Thomas William Burgess got up on the morning of September 5, 1911, ready to make history. Having already tried and failed 15 times before, he knew what he was up against. He wanted to become the second person to swim across the English Channel, and the first to do so since 1875 when Captain Matthew Webb breast-stroked his way across the difficult waterway.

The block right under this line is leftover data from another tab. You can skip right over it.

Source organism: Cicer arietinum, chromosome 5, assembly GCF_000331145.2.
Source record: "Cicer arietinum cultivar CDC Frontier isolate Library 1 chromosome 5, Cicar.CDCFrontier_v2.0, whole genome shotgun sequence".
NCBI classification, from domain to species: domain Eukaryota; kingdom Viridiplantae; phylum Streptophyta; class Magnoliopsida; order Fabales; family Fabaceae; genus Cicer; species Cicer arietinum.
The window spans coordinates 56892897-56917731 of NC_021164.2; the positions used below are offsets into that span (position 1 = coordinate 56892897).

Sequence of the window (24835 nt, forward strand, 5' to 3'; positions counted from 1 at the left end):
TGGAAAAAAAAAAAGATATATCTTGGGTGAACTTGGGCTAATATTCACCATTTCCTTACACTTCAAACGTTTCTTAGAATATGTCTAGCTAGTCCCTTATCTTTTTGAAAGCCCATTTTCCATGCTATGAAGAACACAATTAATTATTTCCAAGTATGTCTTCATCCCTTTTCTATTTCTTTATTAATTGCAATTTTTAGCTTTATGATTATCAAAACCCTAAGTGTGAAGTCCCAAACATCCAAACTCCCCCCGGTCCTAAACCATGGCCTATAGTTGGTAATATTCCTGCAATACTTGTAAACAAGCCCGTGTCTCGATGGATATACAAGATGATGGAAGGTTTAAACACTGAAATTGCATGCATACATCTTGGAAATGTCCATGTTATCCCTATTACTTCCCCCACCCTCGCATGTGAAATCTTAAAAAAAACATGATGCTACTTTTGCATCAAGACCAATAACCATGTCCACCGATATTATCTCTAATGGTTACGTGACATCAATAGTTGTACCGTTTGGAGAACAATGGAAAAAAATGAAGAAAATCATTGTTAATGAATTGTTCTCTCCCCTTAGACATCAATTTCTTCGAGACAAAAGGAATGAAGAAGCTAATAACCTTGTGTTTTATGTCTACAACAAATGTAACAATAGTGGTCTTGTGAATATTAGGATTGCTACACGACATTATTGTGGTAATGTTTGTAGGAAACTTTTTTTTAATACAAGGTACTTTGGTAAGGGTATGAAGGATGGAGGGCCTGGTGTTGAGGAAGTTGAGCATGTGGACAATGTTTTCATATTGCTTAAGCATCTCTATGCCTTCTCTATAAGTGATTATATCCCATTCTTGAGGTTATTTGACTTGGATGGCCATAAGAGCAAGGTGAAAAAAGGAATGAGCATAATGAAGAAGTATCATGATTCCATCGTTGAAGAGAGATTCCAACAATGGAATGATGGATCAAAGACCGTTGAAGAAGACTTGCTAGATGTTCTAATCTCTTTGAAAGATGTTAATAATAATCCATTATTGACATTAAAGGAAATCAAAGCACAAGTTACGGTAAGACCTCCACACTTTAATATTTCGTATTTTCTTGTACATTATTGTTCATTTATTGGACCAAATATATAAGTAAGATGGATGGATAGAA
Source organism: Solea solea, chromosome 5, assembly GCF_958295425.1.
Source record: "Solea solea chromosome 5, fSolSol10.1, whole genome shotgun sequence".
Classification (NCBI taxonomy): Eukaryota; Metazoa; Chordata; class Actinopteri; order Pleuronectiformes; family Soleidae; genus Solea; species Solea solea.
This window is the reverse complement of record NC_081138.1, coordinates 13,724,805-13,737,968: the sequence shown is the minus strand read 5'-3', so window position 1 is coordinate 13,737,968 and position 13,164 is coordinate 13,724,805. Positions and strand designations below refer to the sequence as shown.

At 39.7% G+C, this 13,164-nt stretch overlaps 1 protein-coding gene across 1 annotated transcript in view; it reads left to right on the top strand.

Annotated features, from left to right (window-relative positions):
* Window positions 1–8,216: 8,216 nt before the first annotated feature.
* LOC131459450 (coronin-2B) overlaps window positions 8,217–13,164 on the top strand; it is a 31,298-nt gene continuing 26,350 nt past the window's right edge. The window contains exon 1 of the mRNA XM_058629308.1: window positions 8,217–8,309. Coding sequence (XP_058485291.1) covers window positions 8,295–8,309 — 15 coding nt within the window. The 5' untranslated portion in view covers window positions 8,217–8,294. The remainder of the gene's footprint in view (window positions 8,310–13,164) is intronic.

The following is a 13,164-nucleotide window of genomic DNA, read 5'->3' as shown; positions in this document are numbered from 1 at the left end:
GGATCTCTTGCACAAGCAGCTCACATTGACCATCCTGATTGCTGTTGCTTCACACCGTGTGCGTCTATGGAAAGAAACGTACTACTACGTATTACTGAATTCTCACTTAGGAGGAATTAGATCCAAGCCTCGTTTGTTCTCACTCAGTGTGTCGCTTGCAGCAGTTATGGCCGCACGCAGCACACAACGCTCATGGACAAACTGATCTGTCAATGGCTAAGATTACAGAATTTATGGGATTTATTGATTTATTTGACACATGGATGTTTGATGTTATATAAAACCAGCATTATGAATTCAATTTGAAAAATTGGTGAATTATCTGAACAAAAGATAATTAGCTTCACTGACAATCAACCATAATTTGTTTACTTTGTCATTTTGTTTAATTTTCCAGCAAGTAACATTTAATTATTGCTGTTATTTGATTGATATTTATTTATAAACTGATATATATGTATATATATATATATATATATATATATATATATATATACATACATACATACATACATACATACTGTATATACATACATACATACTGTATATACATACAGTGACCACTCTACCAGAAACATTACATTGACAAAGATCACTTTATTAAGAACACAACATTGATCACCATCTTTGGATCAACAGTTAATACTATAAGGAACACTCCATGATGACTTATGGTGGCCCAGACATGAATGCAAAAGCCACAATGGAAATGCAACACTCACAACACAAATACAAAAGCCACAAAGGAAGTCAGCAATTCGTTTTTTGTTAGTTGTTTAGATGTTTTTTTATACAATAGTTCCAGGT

After a “good English breakfast” of ham and eggs, Burgess entered the water near the South Foreland light house in Dover, England, at 11:15 AM, and accompanied by a support boat, he began his swim in earnest heading southeast toward the French coast. Burgess would not touch land again for another 22 hours and 35 minutes, which to most rational people would be a ridiculous amount of time to spend in cold salty water.